There have been several reports of deportees spreading Covid-19 back in their communities after being removed from the U.S., which makes sense considering the U.S. is leading the world in Covid-19 infections.

However, ICE has admitted that they made a mistake with one recent deportation, when they removed a man who was legally awaiting his asylum process.

A Guatemalan man was wrongfully deported and ICE admits it was their mistake.

A 29-year-old Guatemalan man seeking asylum in the U.S. was mistakenly deported by authorities despite the lack of a deportation order – and worse, before he even had his first appointment in immigration court.

César Marroquín was deported August 19 – the same day he he was supposed to appear for the first time before an immigration judge. Instead, he was sent back to Guatemala – with dozens of other deportees – the country from which he fled after being the victim of aggression and kidnapping, according to his account.

“They told me that if I didn’t get on the plane, I’d be charged,” Marroquín told Noticias Telemundo. “There was some mistake with me in the system.”

His current attorney, Marty Rosenbluth, believes it is a flagrant error. “I’ve seen quite a few cases of people who were deported in error. I’ve never seen one quite like this where they were deported even before their first hearing, “ he told NBC News.

The Immigration and Customs Enforcement agency, or ICE, said in a statement that Marroquín’s deportation was due to an “administrative error” while his case was still open.

Despite their mistake, Marroquín remains in Guatemala.

Although the mistake lay completely with U.S. ICE agents, Marroquín remains in his native Guatemala at risk of further persecution.

According to Marroquín’s official complaint filed in Guatemala, he said he suffered political persecution and physical violence after he supported a local politician and turned down a request to work with a rival one. After that, he said he was threatened and his home was damaged and raided; he also suspects someone tampered with his car. Marroquín said he was then kidnapped at gunpoint, tortured for several days and then left on the side of the road. He decided to leave the country after that and sought asylum protections in the United States.

The authorities and Marroquín’s attorney are now working on his readmission to the United States.

“This type of gross negligence is completely inexcusable,” said Rosenbluth, his current attorney. “The law is very, very clear that they can’t deport someone in the middle of their immigration court proceedings. They’re just not allowed to do it.”

Of course, not surprisingly, this isn’t the first time the immigration agency has made a mistake in deportations.

In 2018, ICE made a similar mistake with an undocumented inmate at a New Hampshire jail. ICE agents violated an appeals court order and deported the man back to El Salvador, where he lost 60 pounds and was subject to starvation, beatings, and overcrowding, according to the American Civil Liberties Union-New Hampshire, which represents the man.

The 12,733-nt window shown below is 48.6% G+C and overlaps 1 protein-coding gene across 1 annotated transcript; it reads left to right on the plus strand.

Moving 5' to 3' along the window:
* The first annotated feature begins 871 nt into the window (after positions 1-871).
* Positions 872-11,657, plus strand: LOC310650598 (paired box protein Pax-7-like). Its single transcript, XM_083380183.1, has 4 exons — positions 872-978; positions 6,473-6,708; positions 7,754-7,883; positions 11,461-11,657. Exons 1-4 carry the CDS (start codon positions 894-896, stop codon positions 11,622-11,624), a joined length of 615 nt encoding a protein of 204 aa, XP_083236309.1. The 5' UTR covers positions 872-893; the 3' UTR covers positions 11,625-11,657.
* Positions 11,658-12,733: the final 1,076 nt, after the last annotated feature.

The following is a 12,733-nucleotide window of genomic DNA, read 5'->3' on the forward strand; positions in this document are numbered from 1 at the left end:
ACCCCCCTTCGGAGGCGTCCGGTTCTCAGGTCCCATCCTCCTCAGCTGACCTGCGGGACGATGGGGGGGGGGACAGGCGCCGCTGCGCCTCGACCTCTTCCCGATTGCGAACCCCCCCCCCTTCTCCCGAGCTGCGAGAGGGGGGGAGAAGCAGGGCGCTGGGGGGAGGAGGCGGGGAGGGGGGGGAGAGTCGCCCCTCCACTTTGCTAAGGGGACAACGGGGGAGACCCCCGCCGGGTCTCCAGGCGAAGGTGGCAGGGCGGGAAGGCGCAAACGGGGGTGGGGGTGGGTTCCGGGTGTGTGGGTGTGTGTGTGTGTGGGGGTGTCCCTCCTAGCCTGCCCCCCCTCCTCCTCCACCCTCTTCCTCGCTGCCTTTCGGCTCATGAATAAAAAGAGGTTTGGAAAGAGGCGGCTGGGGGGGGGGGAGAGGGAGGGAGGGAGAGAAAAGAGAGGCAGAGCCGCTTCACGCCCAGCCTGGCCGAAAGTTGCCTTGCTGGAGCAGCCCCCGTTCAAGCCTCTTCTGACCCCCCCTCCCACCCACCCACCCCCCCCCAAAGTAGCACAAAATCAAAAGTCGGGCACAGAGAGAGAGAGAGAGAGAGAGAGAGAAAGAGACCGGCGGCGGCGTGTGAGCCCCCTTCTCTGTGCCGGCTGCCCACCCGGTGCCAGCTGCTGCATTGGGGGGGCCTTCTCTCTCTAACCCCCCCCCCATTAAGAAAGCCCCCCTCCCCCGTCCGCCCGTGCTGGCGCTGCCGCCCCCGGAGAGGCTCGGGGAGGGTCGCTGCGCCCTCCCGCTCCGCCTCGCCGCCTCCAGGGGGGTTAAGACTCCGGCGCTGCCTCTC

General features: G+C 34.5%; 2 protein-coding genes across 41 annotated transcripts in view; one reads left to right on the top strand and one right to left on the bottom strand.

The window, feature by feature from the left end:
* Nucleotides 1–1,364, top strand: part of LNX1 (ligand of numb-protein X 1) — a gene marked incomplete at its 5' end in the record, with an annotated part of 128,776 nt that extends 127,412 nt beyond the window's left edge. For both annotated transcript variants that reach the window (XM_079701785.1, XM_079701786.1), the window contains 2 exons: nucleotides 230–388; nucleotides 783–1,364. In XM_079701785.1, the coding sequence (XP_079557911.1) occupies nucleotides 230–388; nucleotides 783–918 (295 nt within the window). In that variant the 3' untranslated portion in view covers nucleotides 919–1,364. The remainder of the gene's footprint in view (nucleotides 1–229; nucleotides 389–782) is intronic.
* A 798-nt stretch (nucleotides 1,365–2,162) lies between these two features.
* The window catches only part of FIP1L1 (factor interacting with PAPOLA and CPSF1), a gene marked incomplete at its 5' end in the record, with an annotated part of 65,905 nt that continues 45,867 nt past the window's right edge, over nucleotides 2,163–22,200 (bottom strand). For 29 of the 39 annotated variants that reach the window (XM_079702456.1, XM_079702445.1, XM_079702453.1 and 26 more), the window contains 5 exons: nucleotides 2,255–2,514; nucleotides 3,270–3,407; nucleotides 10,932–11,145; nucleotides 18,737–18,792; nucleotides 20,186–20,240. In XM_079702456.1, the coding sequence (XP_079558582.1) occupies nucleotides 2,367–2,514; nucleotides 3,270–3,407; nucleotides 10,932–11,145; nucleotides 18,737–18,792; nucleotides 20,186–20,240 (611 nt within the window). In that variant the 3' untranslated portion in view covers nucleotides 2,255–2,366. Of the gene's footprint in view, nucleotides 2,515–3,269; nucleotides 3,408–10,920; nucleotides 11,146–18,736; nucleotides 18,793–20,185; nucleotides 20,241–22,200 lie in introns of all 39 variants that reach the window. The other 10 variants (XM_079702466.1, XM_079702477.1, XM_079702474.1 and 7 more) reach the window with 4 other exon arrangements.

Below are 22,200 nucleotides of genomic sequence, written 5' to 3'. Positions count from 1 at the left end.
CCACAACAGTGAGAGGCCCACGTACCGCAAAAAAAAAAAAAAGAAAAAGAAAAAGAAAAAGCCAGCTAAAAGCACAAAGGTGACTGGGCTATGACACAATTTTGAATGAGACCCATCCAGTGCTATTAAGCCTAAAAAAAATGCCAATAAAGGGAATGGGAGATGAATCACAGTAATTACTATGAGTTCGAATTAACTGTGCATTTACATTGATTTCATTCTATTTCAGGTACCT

“This is a very serious matter to us,” said Scott Grant Stewart, a deputy assistant U.S. attorney general, who appeared before a three-judge panel to explain the error. “We’re sorry for the violation of the court’s order. This was inadvertent. We do acknowledge the error.”

In fact, there are thousands of documented cases of U.S. citizens being deported by ICE.

According to a Northwestern University political scientist, Jacqueline Stevens, more than 1,500 U.S. citizens have spent time in immigration detention or even been deported between 2007 and 2015. More recent examples abound of the U.S. government detaining citizens after falsely accusing them of breaking immigration laws.

ICE authorities reportedly detained for three days Jilmar Ramos-Gomez, a veteran born in Grand Rapids, Michigan who served with the Marines in Afghanistan, in 2018 because the agency did not believe he was born here.

ICE also detained for more than three weeks a man named Peter Brown who was born in Philadelphia and lived in the Florida Keys in 2018 because the agency confused him with an undocumented Jamaican immigrant – who was also named Peter Brown.

In 2007, the government settled a lawsuit arising from ICE’s detention of 6-year-old Kebin Reyes. ICE detained the California-born child for 10 hours when it picked up his undocumented father, even though his father immediately handed the authorities Reyes’ U.S. passport to prove the boy’s citizenship. And Justice Department records obtained by the Los Angeles Times indicate that a 10-year-old boy from San Francisco was mistakenly held in immigration detention in Texas for two months, according to his lawyer.